Unified equations of state for cold nonaccreting neutron stars with Brussels-Montreal functionals. II. Pasta phases in semiclassical approximation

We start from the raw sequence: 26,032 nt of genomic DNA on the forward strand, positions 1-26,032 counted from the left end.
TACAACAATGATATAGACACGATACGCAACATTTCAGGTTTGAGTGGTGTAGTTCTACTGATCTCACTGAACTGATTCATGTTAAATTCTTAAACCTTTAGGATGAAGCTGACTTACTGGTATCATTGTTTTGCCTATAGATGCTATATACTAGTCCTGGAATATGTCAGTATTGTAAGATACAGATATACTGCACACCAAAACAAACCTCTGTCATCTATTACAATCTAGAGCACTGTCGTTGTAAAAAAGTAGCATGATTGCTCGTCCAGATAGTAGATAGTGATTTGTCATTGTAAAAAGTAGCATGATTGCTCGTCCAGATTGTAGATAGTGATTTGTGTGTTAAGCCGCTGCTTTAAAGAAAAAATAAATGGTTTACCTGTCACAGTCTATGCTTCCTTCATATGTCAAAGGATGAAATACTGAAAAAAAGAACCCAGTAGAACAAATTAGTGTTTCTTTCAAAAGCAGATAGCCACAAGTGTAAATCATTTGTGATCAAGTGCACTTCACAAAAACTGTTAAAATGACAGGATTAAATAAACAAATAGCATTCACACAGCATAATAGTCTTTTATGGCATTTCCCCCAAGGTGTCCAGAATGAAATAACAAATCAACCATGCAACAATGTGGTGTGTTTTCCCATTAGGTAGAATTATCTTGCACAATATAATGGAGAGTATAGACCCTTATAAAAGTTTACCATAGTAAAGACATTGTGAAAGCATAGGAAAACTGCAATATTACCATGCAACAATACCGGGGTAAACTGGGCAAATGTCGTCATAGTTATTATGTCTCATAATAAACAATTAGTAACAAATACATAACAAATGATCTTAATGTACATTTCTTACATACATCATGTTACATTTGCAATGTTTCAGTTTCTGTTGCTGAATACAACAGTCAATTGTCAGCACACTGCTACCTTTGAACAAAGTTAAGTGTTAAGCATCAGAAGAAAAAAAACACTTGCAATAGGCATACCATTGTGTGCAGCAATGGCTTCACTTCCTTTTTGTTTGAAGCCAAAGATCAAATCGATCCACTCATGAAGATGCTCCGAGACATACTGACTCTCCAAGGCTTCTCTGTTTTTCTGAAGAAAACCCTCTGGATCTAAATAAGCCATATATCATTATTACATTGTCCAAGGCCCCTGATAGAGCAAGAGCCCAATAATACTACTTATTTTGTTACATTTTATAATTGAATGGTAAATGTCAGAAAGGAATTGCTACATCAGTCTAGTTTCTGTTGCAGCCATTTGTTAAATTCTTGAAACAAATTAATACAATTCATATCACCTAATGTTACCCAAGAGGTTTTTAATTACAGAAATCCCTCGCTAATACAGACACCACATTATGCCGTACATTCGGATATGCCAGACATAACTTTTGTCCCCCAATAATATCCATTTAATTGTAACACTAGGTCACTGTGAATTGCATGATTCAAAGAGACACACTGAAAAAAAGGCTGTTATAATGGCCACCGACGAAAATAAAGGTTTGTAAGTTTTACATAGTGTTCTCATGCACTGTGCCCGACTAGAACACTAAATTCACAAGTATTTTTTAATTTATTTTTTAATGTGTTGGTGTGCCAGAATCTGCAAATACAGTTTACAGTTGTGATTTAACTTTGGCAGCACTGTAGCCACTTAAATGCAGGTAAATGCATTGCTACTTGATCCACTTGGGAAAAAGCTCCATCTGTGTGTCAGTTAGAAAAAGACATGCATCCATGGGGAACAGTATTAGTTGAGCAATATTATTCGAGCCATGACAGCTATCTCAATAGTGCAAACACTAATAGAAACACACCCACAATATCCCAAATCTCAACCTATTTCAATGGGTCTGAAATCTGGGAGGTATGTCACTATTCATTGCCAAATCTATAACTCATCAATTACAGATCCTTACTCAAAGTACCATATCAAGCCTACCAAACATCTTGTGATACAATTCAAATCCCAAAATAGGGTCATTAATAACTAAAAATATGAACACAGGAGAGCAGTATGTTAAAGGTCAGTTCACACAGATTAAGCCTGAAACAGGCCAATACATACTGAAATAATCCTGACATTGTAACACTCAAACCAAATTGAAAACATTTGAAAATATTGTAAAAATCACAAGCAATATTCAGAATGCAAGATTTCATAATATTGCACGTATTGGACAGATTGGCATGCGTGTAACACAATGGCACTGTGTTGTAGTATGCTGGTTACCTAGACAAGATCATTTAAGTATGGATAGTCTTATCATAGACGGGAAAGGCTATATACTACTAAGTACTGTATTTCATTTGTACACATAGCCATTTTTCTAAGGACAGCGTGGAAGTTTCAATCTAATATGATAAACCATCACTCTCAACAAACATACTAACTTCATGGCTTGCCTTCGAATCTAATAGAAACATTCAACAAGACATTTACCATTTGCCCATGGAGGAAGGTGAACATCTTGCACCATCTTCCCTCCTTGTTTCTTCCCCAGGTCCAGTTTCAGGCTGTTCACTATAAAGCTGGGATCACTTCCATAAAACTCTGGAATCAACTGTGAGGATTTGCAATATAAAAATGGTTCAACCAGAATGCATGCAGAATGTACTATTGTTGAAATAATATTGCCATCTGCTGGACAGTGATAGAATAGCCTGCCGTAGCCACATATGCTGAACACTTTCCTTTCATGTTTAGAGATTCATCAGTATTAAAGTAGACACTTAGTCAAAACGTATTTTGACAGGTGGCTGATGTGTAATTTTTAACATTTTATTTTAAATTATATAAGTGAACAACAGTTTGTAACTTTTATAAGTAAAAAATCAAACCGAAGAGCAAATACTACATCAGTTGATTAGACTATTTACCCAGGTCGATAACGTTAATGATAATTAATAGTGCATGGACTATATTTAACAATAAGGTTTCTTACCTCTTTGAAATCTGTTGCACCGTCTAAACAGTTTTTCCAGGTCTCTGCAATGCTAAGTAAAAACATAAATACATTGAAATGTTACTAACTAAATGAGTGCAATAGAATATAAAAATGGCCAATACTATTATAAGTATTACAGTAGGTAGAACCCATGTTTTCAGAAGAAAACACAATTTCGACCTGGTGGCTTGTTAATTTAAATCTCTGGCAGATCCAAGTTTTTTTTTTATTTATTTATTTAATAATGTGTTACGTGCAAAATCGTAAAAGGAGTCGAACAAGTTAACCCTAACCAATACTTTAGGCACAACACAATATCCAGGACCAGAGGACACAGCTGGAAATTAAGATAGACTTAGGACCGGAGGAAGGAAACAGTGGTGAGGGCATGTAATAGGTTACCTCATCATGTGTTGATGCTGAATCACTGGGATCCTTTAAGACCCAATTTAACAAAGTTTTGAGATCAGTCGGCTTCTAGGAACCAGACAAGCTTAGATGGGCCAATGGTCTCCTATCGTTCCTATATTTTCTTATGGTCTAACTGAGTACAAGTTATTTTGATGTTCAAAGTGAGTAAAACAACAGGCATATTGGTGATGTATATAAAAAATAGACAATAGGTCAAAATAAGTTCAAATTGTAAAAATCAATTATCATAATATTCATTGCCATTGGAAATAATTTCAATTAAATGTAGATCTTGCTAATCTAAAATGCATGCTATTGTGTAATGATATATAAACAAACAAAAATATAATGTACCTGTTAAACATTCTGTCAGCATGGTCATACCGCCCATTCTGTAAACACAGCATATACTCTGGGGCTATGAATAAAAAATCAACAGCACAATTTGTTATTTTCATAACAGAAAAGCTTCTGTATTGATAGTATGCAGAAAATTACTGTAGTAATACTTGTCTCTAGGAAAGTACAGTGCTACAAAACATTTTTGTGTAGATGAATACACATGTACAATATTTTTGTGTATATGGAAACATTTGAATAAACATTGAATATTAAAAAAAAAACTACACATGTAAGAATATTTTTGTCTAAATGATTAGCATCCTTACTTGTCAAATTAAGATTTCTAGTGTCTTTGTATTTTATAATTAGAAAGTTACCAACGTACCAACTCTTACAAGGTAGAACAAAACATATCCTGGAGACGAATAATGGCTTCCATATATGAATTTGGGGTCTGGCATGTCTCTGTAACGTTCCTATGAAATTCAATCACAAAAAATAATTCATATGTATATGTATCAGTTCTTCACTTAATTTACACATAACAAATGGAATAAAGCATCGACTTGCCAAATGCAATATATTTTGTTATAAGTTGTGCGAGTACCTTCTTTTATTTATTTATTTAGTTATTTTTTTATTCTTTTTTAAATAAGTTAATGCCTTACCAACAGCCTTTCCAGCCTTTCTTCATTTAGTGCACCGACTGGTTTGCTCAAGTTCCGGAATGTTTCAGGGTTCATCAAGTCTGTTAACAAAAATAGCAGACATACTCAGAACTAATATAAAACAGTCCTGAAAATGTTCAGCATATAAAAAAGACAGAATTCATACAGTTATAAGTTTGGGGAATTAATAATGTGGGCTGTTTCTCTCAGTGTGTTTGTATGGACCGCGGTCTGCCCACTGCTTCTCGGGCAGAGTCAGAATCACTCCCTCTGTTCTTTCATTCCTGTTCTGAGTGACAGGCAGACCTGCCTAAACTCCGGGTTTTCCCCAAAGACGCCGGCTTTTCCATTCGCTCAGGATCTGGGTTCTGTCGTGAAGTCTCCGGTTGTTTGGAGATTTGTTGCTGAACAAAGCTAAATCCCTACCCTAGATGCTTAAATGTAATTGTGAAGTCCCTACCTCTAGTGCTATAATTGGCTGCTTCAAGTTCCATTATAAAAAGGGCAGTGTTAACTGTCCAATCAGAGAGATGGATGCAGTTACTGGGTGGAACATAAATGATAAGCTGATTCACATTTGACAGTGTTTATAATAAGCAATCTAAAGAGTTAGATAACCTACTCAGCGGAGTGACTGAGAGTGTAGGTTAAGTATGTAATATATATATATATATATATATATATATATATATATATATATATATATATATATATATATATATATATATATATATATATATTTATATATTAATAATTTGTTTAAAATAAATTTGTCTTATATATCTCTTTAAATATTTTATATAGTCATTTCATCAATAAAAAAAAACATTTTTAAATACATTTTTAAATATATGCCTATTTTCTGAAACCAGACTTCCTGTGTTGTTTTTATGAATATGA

We generalize our earlier work on neutron stars, which assumed spherical Wigner-Seitz cells in the inner crust, to admit the possibility of pasta phases, i.e., nonspherical cell shapes. Full fourth-order extended Thomas-Fermi (ETF) calculations using the density functional BSk24 are performed for cylindrical and platelike cells. Unlike in our spherical-cell calculations we do not include shell and pairing corrections, but there are grounds for expecting these corrections for pasta to be significantly smaller. It is therefore meaningful to compare the ETF pasta results with the full spherical-cell results, i.e., with shell and pairing corrections included. However, in view of the many previous studies in which shell and pairing corrections were omitted entirely, it is of interest to compare our pasta results with the ETF part of the corresponding spherical calculations. Making this latter comparison, we find that as the density increases the cell shapes pass through the usual sequence sphere → cylinder → plate before the transition to the homogeneous core. The filling fractions found at the phase transitions are in close agreement with expectations based on the liquid-drop model. On the other hand, when we compare with the full spherical-cell results, we find the sequence to be sphere → cylinder → sphere → cylinder → plate. In neither case do any "inverted," i.e., bubblelike, configurations appear. The analytic fitting formulas for the equation of state and composition that we derived in our earlier work, with the assumption of spherical cell shapes for the entire density range from the outer crust to the core of a neutron star, are found to remain essentially unchanged for pasta shapes. Here, however, we provide more accurate fitting formulas to all our essential numerical results for each of the three phases, designed especially for the density range where the nonspherical shapes are expected, which enable one to capture not only the general behavior of the fitted functions but also the differences between them in different phases.